Wednesday, 18 September 2019

The Emperor of Atlantis, Bold Tendencies

This was my first visit to the Multi-Storey space in Peckham, a reclaimed car park opposite the station that - on a beautiful Indian summer night like this - draw hundreds to its roof-top bar.

Inside there are lots of different spaces for all manner of goings-on. I walked past two separate art installations to reach a sealed-off performance area for the first in a run of performances of Viktor Ullman's The Emperor of Atlantis, written in the concentration camp of TerezĂ­n in 1943. The company is Bold Tendencies.

That the work was composed in such dreadful circumstances is reflected in both the quiet hysteria of the piece, and the controlled but undeniably frenetic energy of the performances. The four (OK, five, conductor Tim Burke plays a keyboard glockenspiel as well) instrumentalists - a companion familiar with the composer tells me that it was a reduced orchestration - play on the periphery of the circular space onto which the cast charge, dance, posture and fight. The tentative division between sincerity and irony which one gets at the door as they welcome the audience into the space quickly dissolves in the absurdity of the situation. The perplexing political situation of the UK in September 2019 cannot sit outside this dismissal of a fourth wall. Consequently the conclusion is less sobering than uncomfortable. Highly effective.

Eight Songs for a Mad King, Shadwell Opera

I still recall my first experience of Shadwell Opera, a performance of the Crimp-Benjamin Into The Little Hill at a community centre in Limehouse. The drug-taking in the neighbouring park had almost put me off but luckily not enough. The event was a fine, minimal-staging, maximum-quality, up-close operatic recital.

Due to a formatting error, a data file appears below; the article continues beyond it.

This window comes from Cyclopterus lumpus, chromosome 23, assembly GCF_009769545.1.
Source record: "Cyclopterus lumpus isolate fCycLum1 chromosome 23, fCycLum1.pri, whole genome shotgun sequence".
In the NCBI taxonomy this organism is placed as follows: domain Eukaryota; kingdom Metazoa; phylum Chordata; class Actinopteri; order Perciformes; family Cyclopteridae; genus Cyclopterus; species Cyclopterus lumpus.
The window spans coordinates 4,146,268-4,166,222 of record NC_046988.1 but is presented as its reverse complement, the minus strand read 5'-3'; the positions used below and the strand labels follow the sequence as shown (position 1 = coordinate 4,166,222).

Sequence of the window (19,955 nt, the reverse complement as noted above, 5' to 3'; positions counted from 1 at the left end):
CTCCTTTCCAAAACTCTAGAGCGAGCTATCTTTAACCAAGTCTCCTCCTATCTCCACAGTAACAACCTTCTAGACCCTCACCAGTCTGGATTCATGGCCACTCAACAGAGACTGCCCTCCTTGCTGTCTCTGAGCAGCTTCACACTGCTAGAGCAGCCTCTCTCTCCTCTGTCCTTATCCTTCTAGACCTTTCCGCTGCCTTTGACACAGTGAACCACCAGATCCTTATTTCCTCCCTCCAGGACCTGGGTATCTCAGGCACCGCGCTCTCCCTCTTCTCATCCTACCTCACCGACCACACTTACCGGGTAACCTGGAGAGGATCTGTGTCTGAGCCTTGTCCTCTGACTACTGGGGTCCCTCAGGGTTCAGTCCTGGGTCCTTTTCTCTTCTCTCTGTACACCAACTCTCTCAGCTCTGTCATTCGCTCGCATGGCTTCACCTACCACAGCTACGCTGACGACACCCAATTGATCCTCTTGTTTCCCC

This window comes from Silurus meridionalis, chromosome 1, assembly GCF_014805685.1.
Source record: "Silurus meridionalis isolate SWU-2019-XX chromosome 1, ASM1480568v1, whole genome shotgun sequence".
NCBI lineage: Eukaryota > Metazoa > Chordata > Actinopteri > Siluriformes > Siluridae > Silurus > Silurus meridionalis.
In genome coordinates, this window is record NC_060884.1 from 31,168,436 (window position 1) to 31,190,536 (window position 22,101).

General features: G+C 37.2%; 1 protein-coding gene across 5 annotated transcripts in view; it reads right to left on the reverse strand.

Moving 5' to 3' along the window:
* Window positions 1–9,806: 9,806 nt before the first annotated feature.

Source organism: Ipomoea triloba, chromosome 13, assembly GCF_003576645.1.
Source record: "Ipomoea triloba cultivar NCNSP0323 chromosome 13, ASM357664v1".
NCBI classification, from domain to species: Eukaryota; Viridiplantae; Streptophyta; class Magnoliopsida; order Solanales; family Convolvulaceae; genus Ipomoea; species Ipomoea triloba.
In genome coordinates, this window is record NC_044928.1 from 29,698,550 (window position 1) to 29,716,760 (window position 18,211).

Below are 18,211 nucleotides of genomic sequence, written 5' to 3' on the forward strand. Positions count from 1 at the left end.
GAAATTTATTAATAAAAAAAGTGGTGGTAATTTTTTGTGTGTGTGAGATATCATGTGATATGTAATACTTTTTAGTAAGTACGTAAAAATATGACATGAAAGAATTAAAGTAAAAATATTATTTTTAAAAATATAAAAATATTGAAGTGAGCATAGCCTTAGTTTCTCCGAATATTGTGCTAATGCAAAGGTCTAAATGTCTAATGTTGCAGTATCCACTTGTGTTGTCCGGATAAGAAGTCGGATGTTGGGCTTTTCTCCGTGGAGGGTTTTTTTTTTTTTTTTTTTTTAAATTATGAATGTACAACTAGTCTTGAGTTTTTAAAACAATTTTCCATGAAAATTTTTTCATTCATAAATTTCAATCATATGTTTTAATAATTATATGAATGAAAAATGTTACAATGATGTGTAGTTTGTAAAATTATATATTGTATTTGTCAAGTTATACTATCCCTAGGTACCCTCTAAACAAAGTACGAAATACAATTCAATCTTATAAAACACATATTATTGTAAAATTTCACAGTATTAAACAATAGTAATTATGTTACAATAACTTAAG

This performance of Peter Maxwell-Davies' Eight Songs for a Mad King was equally close (and equally co-opted East London), making use a performing space on top of a disused warehouse by a Hackney canal. An architectural installation - the Potemkin Theatre, an Antepavilion prize installation, had just the right aesthetic for the project: tall and aspirational but temporary and, on closer inspection, folly.

Ben Nelson gave a regal performance of this demanding, extended-voice, all-in role. The ensemble played precisely for Chris Stark. Around the sounds of a hot, Indian summer weekend (complete with the dreg end sounds of the nearby Hackney Carnival) drifted across the space. I was reminded of the end of Stravinsky's Oedipus Rex:

Gently, gently, his people drive him away. Farewell, farewell Oedipus —we loved you.

Proms at Cadogan Hall 8

This late-season chamber Prom was a tribute to composer Oliver Knussen who died last year. His music, along with that of contemporaries and younger colleagues, was performed by the newly-convened Knussen Chamber Orchestra, an elite collective of performers led by Ryan Wigglesworth.

I was in attendance principally to hear Alastair Putt's Halazuni, an older work in this composer's canon. Alastair writes

Halazuni takes its inspiration from arabesque decoration in Islamic art, and the patterns and lines therein. Such art juxtaposes the rigidity of an underlying 'tiling' with more florid elaboration, and I have attempted to represent this musically by establishing a rhythmically regular background texture, on which slower-moving, more flexible lines are overlaid.

In addition to pieces by Knussen, Birtwistle and Hans Abrahamsen there was a new work by Freya Waley-Cohen. Naiad is a short work, though to call it a miniature would be to do a disservice to its switching of pastoral perspectives, from the macro of leaf-dew to the wide angle of the open field at dawn. It's evocative and beautiful. The music was all terrifically performed and the Cadogan Hall well populated for a Monday lunchtime concert of contemporary music.